You can’t promise your kids that the pandemic will be over soon, but you can help empower them by talking about what they can do, in their own small way, to fight it. As Dr. Jamie Howard, a child psychologist at the Child Mind Institute, puts it, “Kids feel empowered when they know what to do to keep themselves safe.” This includes wearing a face mask at all times when they’re outside, following social distancing guidelines, and avoiding touching their face and shaking hands with anyone.

However, don’t put too much pressure on your kids. Reassure them that many smart adults (like public health experts and science researchers) are working hard to fight the pandemic and develop a vaccine. “When you reassure children that the adults are managing the situation,” says Dr. Jamie Aten, a child psychologist and professor at Wheaton College, “you give them permission to be kids.”

Help your kids, particularly teens, deal with the polarizing viewpoints they may be witnessing by talking openly about these issues. “Listen carefully and positively affirm what they think about the issues,” says Dr. Beckloff.  “If your opinion differs from theirs, then be prepared to give your reasons. Reason together. View this as an opportunity to help your teen to grow into a responsible adult. You may not agree, but work hard to not negate their reasoning. Ensure that everyone feels heard and empowered.”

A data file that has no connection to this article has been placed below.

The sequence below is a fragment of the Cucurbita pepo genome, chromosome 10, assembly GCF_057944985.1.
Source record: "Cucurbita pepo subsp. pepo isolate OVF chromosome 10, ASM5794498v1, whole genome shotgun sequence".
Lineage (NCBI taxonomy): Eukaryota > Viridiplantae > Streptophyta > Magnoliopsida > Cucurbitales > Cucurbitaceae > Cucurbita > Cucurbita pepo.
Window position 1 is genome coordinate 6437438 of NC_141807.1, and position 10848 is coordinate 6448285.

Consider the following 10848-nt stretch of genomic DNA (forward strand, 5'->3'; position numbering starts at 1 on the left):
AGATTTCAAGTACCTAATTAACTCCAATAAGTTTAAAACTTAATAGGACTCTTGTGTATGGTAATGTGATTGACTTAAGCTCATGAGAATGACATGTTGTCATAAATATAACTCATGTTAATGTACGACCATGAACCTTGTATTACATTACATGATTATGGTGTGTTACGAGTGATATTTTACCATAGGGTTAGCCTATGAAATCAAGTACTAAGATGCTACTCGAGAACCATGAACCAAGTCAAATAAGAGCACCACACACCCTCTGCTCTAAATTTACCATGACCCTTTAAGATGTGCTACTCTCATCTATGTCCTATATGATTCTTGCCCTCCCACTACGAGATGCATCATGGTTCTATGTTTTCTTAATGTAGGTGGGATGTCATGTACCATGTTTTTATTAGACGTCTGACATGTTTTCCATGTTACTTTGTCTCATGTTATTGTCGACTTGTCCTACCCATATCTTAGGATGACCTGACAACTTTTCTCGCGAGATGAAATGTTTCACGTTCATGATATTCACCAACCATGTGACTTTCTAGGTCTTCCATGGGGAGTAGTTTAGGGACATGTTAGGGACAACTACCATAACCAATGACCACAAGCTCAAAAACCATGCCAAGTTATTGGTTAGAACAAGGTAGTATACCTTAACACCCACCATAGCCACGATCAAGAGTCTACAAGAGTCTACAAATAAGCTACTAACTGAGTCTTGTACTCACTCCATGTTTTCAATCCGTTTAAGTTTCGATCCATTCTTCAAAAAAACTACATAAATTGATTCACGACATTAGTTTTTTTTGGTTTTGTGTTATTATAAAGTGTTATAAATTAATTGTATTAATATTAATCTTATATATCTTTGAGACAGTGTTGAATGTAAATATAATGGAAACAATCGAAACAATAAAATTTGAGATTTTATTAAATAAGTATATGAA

“Your child may appear to reject what you say or believe, but they will take their cues from how you behave.”
-Dean Beckloff, Ph.D, The Beckloff Pediatric Behavior Center, Dallas
Model Good Behavior

Finally, model whatever good behavior you recommend to your kids. As Wendy Thomas Russell, an award-winning journalist and the author of ParentShift and other parenting books, puts it, “You can’t expect a 6-year-old to wash her hands or a 10-year-old to isolate from his friends if their parents aren’t willing to do the same.”

The main thing to remember, says Dr. Beckloff, is to exercise leadership. “Your child may appear to reject what you say or believe, but they will take their cues from how you behave.” 

It’s tough, but we all need to do our part to make the pandemic a part of history.

Bio: Tanni Haas, Ph.D. is a Professor in the Department of Communication Arts, Sciences, and Disorders at the City University of New York – Brooklyn College.